Stock Show still suspected in E. coli cases

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By Howard Pankratz
The Denver Post

Posted: 03/18/2009 12:01:21 PM MDT

A six-week investigation into the source of an E. coli outbreak that sickened more than two dozen people still points to the National Western Stock Show, a state epidemiologist said today.

"Thirty people became ill and we strongly suspect it originated at the stock show," said Alicia Cronquist, an epidemiologist for the Colorado Department of Public Health and Environment.

"We are trying to find out what they did at the stock show that made them sick," said Cronquist.

This includes which exhibits they visited, which shows they went to and which animals they touched, she said.

Of the 30 cases, 29 have been confirmed through laboratory testing as E. coli with the "same fingerprint," Cronquist said. The 30th case, she added, is a "probable case."

She said that 10 of the 30 cases are "secondary cases" where people who did not attend the show appear to have contracted the bacteria from someone who did.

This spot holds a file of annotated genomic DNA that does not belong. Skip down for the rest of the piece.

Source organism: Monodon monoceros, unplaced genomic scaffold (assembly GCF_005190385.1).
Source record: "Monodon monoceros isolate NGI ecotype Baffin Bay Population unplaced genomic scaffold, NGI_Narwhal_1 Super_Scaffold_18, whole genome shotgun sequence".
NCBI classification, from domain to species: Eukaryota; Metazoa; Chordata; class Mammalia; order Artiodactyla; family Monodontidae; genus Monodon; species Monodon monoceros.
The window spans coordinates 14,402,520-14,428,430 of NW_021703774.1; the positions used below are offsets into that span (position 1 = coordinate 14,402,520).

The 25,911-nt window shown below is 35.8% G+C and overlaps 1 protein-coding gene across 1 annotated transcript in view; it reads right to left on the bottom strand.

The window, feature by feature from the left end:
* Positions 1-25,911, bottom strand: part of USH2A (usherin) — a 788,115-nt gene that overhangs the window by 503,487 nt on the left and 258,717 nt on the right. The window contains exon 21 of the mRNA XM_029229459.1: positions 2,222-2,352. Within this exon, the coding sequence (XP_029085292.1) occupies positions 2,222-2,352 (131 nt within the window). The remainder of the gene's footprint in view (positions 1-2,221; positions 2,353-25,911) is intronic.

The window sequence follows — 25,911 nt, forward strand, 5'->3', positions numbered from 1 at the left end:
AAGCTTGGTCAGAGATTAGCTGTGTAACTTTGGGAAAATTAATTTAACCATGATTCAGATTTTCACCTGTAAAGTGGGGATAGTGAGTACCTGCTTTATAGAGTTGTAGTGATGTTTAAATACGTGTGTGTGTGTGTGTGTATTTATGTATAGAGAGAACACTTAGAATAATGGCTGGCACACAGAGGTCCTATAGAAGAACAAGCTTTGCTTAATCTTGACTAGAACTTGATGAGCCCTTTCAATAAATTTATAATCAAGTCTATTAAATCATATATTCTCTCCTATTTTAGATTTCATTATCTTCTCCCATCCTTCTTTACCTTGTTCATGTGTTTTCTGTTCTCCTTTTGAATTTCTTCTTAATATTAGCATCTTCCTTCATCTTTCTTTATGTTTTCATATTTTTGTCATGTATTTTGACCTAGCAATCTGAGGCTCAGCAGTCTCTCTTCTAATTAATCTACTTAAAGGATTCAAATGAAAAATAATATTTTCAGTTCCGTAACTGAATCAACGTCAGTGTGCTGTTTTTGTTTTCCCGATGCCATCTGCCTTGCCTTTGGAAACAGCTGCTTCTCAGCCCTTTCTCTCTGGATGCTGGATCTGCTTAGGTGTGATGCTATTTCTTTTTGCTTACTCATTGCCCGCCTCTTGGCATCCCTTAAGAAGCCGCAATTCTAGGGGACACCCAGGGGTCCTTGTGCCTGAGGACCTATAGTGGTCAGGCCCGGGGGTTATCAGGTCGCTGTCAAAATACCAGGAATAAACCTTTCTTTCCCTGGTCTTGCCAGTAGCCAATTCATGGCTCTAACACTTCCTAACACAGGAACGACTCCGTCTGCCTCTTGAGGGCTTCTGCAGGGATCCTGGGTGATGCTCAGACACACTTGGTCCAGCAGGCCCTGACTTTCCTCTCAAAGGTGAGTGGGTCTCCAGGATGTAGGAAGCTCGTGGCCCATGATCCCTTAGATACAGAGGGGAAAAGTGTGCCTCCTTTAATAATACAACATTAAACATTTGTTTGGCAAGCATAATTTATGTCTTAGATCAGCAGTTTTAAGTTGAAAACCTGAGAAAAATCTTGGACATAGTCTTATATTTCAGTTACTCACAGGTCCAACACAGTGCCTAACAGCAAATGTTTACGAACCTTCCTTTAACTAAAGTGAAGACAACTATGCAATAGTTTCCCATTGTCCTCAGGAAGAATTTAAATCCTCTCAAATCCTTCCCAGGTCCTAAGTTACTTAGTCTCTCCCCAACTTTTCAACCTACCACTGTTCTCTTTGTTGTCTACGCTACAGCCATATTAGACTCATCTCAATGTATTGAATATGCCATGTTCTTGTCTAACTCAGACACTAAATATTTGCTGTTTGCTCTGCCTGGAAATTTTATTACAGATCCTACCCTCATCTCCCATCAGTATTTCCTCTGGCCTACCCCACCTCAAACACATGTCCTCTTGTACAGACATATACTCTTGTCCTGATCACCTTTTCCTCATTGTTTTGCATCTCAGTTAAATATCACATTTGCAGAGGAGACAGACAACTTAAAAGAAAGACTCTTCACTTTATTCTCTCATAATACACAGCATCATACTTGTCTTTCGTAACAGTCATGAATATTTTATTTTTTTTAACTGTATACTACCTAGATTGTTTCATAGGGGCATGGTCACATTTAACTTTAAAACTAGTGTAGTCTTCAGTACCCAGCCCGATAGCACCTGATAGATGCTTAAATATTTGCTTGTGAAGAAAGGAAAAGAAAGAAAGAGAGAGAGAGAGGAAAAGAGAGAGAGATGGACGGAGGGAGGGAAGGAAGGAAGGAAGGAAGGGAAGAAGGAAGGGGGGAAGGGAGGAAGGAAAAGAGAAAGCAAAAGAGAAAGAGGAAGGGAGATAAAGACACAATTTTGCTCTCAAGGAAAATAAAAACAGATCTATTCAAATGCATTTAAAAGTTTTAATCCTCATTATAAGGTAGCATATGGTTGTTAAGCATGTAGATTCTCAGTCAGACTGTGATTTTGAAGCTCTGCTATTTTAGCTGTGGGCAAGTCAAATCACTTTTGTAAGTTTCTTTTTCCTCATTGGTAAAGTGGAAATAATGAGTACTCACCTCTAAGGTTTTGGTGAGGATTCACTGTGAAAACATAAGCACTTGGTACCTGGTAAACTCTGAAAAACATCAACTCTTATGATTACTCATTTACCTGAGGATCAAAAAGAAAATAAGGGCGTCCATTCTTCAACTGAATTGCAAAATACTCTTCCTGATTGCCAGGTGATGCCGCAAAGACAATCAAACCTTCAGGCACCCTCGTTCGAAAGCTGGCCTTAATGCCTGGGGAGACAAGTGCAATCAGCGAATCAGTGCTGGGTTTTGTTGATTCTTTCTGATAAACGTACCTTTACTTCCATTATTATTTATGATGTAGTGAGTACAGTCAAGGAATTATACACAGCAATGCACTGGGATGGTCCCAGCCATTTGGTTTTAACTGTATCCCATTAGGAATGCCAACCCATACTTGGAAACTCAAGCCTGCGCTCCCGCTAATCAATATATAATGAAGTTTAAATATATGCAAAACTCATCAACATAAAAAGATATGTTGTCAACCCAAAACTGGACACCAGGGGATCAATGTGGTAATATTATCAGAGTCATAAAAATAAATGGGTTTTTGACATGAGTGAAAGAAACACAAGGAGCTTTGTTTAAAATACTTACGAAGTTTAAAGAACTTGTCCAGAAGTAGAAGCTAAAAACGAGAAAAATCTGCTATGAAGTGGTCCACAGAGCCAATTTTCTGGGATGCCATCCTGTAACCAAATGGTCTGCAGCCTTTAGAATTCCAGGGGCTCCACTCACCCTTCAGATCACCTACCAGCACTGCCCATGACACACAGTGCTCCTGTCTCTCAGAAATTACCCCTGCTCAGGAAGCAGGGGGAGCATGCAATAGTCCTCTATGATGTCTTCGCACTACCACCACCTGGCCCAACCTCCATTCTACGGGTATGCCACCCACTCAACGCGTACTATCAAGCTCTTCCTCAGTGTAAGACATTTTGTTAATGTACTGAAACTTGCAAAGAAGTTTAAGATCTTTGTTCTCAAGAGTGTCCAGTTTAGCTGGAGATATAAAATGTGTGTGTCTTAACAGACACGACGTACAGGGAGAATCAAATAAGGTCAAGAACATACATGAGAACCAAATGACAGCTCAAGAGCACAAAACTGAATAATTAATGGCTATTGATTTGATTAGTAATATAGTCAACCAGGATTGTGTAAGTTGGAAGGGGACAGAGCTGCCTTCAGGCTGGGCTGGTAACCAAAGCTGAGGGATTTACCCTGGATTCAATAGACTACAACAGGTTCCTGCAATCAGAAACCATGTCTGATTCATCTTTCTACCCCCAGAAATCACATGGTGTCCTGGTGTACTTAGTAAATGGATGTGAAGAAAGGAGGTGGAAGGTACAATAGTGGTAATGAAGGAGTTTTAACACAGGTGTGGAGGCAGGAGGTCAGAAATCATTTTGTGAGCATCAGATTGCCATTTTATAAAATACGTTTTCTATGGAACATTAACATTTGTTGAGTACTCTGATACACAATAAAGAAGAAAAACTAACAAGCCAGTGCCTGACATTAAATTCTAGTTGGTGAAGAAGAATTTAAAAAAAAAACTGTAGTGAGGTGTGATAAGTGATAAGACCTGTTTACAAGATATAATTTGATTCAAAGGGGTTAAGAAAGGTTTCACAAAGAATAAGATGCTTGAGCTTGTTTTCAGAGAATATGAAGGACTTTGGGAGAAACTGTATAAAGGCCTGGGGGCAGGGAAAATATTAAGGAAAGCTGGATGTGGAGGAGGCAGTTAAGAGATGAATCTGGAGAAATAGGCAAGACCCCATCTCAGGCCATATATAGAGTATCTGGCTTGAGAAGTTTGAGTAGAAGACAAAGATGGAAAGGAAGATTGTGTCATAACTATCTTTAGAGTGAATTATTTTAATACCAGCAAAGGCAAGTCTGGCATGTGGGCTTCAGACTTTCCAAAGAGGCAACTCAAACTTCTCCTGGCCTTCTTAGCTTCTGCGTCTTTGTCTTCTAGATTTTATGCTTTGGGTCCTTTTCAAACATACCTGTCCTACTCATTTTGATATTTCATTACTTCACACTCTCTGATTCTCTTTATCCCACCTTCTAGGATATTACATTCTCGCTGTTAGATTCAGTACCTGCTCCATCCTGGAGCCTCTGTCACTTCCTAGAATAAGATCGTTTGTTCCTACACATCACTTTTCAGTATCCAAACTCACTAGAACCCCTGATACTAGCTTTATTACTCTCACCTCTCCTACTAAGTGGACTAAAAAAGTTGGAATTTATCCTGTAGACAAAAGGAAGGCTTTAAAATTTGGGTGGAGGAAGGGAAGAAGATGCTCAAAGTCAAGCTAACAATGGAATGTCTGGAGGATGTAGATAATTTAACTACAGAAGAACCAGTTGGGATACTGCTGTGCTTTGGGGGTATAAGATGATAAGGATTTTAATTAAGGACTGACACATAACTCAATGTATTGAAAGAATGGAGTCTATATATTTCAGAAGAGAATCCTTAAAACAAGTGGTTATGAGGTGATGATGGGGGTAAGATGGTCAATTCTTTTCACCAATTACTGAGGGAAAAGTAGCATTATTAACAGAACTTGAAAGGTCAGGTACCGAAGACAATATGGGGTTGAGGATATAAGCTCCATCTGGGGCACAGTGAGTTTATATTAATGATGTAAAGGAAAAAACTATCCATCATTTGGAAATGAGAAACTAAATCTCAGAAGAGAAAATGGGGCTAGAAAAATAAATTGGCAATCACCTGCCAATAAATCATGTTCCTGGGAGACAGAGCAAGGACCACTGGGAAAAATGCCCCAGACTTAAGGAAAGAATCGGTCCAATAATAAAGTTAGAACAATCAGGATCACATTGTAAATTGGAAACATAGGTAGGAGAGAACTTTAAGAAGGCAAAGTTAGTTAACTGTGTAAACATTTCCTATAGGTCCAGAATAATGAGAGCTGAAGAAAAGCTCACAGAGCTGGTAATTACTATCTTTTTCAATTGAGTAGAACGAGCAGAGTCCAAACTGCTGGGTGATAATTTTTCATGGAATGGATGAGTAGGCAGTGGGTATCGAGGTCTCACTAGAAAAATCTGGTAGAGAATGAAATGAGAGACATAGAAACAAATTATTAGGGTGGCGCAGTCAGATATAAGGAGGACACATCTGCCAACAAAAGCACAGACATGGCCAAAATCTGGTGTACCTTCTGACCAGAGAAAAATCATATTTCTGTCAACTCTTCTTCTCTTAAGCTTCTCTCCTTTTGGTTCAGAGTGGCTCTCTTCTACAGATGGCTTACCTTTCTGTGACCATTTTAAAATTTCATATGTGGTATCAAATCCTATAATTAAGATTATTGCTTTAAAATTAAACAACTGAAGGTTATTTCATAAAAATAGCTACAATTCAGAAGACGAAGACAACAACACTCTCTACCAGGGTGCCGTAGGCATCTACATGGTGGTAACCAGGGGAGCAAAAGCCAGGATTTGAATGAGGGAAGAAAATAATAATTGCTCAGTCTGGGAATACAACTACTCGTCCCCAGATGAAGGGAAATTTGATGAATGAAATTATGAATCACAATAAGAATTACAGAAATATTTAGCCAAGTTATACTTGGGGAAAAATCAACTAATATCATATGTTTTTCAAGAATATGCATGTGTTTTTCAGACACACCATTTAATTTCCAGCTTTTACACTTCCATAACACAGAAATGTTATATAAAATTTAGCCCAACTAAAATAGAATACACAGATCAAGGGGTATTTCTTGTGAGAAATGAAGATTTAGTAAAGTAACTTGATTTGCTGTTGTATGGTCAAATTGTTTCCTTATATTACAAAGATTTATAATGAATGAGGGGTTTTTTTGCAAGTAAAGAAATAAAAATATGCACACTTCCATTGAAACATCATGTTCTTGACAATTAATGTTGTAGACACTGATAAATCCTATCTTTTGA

Cronquist said the investigation is on-going and expects a public report to be issued in about two weeks.

Many of those who became ill were children.

The outbreak involved a serious strain of E. coli called 0157 H7, which is fatal in about one in 50 cases.

The children who contracted the E. coli were very young.

E. coli 0157 H7 can infect blood and kidneys and cause kidney failure.

Among the symptoms are abdominal pain, bloody diarrhea, low grade fever, and vomiting.

Those with the E. coli live up and down the Front Range, including Denver, Jefferson, Adams, Arapahoe and Broomfield counties.

Officials have praised the cooperation of the stock show.

Pat Grant, president and CEO of the stock show, said at the time the investigation began that the show was "working proactively with the state to try to determine the origin of the E. coli outbreak."

Grant said that in its 102 year history, the stock show had never had a "prior instance of E. coli."

He added that the stock show has vigorously sought to take precautions to prevent E. coli outbreaks stemming from interaction with people and animals at the stock show. There are signs, he said, that ask people to wash their hands thoroughly, and there are handwashing stations near the petting farm at the show.




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